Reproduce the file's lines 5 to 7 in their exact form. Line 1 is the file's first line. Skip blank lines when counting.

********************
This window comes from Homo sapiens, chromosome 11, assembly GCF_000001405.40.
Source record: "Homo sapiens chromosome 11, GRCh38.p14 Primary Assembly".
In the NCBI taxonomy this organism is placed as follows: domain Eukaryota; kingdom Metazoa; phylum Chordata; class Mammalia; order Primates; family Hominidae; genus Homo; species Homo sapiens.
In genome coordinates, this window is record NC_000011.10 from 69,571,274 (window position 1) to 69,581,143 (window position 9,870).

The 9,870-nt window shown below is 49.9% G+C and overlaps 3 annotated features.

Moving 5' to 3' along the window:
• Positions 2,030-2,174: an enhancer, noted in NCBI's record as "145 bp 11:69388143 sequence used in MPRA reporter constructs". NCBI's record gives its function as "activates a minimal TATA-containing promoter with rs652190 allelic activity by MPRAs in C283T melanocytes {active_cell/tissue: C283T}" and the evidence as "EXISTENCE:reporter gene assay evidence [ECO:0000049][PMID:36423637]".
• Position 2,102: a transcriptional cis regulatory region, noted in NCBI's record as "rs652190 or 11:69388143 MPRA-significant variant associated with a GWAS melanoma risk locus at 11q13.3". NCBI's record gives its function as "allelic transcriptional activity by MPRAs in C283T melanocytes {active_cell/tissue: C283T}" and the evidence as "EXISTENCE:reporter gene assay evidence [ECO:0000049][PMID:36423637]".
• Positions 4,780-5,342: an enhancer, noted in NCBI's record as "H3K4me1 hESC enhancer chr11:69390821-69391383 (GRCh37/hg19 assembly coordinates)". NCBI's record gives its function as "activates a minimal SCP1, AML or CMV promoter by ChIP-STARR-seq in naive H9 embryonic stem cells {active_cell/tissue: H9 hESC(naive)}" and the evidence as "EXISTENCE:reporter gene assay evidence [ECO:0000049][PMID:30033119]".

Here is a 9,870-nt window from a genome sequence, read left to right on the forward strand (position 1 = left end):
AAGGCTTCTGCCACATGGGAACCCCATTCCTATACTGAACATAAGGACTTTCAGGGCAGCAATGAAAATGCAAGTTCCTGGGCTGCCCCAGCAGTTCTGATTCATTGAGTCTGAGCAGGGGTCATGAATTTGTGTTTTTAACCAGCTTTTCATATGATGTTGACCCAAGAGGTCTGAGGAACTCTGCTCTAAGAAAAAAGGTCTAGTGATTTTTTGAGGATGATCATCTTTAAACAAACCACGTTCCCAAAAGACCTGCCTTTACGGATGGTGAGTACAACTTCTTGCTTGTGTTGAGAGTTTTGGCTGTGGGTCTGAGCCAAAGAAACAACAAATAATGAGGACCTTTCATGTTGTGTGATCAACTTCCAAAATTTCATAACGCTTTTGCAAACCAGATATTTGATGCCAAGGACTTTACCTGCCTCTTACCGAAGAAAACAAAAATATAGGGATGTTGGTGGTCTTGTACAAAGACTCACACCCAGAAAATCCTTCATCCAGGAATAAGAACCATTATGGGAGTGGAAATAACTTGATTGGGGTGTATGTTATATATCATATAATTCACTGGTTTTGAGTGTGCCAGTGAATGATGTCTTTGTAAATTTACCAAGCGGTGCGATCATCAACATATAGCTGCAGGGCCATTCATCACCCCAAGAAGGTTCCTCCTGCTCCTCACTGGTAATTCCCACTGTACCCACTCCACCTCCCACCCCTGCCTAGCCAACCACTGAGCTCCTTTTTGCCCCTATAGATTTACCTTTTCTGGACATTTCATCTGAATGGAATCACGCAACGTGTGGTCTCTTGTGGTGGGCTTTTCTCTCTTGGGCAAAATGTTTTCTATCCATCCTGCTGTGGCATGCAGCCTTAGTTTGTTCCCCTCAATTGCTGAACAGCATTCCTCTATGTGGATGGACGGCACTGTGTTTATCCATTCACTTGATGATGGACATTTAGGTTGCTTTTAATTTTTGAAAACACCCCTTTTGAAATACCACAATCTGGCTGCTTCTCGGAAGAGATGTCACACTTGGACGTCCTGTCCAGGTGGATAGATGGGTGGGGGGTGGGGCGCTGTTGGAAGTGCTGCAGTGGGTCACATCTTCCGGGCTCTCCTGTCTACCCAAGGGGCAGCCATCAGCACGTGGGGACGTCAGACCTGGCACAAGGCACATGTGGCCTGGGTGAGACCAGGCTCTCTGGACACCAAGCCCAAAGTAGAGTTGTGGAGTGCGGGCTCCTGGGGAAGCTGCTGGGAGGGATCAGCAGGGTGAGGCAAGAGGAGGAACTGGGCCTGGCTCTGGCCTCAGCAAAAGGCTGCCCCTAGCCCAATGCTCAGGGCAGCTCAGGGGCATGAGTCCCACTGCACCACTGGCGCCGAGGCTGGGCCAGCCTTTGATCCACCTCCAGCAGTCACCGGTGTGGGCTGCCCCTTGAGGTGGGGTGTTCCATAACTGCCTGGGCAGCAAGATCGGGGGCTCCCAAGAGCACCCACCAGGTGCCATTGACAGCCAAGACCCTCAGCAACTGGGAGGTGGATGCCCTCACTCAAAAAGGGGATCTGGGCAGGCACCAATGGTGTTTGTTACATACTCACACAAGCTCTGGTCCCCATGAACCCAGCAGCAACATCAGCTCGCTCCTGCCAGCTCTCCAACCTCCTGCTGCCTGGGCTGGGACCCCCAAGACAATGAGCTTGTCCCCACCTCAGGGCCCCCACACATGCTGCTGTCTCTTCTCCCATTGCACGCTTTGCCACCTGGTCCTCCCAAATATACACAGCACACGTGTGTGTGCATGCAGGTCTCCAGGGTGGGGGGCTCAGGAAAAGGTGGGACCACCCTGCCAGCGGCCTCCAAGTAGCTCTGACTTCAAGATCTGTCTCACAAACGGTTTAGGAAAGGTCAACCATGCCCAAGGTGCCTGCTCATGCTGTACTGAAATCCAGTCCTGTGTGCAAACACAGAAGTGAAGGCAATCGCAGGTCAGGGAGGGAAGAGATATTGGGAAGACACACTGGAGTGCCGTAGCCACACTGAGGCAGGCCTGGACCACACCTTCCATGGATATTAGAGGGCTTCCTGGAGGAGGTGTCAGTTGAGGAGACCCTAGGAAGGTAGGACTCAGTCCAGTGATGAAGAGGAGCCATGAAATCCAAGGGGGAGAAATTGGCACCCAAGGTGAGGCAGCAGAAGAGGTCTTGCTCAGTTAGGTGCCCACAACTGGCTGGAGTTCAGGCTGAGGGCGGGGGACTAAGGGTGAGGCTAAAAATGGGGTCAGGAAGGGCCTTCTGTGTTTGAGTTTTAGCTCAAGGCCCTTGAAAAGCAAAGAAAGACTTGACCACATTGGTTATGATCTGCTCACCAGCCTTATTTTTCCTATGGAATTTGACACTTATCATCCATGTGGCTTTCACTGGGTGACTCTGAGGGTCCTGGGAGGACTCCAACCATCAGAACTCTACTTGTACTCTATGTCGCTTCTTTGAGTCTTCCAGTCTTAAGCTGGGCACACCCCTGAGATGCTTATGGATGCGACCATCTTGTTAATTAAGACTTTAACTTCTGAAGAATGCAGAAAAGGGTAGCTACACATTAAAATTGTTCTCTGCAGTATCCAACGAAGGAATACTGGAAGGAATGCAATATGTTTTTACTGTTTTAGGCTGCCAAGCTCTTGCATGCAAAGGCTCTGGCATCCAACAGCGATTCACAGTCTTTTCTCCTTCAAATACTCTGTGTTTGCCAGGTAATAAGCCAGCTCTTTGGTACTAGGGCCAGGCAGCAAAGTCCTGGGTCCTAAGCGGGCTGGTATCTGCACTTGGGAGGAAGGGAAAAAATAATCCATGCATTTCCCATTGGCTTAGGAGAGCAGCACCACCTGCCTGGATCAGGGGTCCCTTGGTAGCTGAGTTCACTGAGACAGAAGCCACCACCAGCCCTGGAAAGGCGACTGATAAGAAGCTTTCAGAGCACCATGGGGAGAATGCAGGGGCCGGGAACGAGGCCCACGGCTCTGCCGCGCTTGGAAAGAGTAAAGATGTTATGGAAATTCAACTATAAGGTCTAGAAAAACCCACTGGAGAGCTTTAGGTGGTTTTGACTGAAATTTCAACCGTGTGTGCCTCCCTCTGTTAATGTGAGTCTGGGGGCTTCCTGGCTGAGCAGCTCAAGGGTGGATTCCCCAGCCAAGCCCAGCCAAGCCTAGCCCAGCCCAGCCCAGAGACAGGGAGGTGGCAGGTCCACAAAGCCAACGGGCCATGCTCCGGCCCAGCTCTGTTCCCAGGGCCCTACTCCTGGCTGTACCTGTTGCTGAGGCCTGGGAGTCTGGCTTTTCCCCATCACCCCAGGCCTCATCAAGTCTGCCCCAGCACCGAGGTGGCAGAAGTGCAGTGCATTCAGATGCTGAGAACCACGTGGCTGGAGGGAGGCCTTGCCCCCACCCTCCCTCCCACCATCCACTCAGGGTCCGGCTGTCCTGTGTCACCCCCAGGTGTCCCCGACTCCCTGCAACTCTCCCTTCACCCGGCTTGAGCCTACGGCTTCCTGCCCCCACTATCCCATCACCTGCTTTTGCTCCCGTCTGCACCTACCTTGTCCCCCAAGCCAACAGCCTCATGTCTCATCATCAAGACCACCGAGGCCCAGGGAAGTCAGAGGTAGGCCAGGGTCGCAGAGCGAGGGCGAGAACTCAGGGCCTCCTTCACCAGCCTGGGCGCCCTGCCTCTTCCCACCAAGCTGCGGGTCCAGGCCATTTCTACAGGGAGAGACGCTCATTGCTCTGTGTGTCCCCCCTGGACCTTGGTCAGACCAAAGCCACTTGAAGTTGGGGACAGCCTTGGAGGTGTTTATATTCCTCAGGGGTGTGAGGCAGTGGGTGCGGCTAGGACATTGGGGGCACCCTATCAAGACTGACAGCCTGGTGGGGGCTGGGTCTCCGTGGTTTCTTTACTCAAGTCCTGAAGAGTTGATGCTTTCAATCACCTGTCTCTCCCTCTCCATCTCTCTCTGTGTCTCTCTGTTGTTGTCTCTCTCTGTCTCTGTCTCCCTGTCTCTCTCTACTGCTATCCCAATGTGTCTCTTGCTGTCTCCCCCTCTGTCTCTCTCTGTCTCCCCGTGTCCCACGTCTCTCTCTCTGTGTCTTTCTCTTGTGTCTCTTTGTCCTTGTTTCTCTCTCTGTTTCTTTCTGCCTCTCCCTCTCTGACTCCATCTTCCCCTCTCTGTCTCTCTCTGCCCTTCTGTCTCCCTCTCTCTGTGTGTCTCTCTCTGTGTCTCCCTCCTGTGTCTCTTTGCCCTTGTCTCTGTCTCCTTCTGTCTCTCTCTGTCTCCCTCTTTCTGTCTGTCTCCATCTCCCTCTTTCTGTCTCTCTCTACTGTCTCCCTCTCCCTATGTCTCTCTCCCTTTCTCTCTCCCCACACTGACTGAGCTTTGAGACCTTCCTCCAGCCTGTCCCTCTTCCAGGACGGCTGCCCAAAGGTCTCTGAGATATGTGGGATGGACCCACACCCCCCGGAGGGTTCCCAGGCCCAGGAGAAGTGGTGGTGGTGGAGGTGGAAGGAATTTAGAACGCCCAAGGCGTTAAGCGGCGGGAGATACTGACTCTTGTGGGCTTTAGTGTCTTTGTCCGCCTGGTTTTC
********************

The 9,870-nt window shown below is 49.9% G+C and overlaps 3 annotated features.

Moving 5' to 3' along the window:
• Positions 2,030-2,174: an enhancer, noted in NCBI's record as "145 bp 11:69388143 sequence used in MPRA reporter constructs". NCBI's record gives its function as "activates a minimal TATA-containing promoter with rs652190 allelic activity by MPRAs in C283T melanocytes {active_cell/tissue: C283T}" and the evidence as "EXISTENCE:reporter gene assay evidence [ECO:0000049][PMID:36423637]".